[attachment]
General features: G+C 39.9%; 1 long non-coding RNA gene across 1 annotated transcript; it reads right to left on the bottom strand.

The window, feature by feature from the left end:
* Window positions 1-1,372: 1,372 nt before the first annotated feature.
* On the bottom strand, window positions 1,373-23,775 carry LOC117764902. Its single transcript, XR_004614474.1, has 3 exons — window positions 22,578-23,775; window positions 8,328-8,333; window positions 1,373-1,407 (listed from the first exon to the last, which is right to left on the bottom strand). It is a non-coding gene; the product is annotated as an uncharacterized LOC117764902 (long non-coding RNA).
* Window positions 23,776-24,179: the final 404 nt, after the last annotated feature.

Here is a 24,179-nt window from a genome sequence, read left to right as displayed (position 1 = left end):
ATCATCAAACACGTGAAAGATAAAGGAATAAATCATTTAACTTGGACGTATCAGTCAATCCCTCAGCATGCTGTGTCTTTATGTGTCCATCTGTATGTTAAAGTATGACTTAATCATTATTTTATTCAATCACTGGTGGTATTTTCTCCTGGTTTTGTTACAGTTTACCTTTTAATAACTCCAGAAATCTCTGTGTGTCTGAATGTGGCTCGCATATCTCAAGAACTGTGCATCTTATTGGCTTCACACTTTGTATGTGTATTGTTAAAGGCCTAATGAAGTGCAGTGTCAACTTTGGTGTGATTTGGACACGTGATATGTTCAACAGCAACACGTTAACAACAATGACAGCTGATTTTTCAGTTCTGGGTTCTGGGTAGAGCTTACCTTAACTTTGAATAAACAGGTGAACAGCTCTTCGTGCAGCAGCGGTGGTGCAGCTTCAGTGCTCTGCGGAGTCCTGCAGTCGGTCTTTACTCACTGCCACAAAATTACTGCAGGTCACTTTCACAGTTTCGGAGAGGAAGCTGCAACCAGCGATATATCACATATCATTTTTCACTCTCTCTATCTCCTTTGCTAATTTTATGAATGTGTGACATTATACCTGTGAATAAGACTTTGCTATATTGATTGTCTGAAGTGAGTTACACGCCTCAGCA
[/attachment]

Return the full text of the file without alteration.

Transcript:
General features: G+C 39.9%; 1 long non-coding RNA gene across 1 annotated transcript; it reads right to left on the bottom strand.

The window, feature by feature from the left end:
* Window positions 1-1,372: 1,372 nt before the first annotated feature.
* On the bottom strand, window positions 1,373-23,775 carry LOC117764902. Its single transcript, XR_004614474.1, has 3 exons — window positions 22,578-23,775; window positions 8,328-8,333; window positions 1,373-1,407 (listed from the first exon to the last, which is right to left on the bottom strand). It is a non-coding gene; the product is annotated as an uncharacterized LOC117764902 (long non-coding RNA).
* Window positions 23,776-24,179: the final 404 nt, after the last annotated feature.

Here is a 24,179-nt window from a genome sequence, read left to right as displayed (position 1 = left end):
ATCATCAAACACGTGAAAGATAAAGGAATAAATCATTTAACTTGGACGTATCAGTCAATCCCTCAGCATGCTGTGTCTTTATGTGTCCATCTGTATGTTAAAGTATGACTTAATCATTATTTTATTCAATCACTGGTGGTATTTTCTCCTGGTTTTGTTACAGTTTACCTTTTAATAACTCCAGAAATCTCTGTGTGTCTGAATGTGGCTCGCATATCTCAAGAACTGTGCATCTTATTGGCTTCACACTTTGTATGTGTATTGTTAAAGGCCTAATGAAGTGCAGTGTCAACTTTGGTGTGATTTGGACACGTGATATGTTCAACAGCAACACGTTAACAACAATGACAGCTGATTTTTCAGTTCTGGGTTCTGGGTAGAGCTTACCTTAACTTTGAATAAACAGGTGAACAGCTCTTCGTGCAGCAGCGGTGGTGCAGCTTCAGTGCTCTGCGGAGTCCTGCAGTCGGTCTTTACTCACTGCCACAAAATTACTGCAGGTCACTTTCACAGTTTCGGAGAGGAAGCTGCAACCAGCGATATATCACATATCATTTTTCACTCTCTCTATCTCCTTTGCTAATTTTATGAATGTGTGACATTATACCTGTGAATAAGACTTTGCTATATTGATTGTCTGAAGTGAGTTACACGCCTCAGCA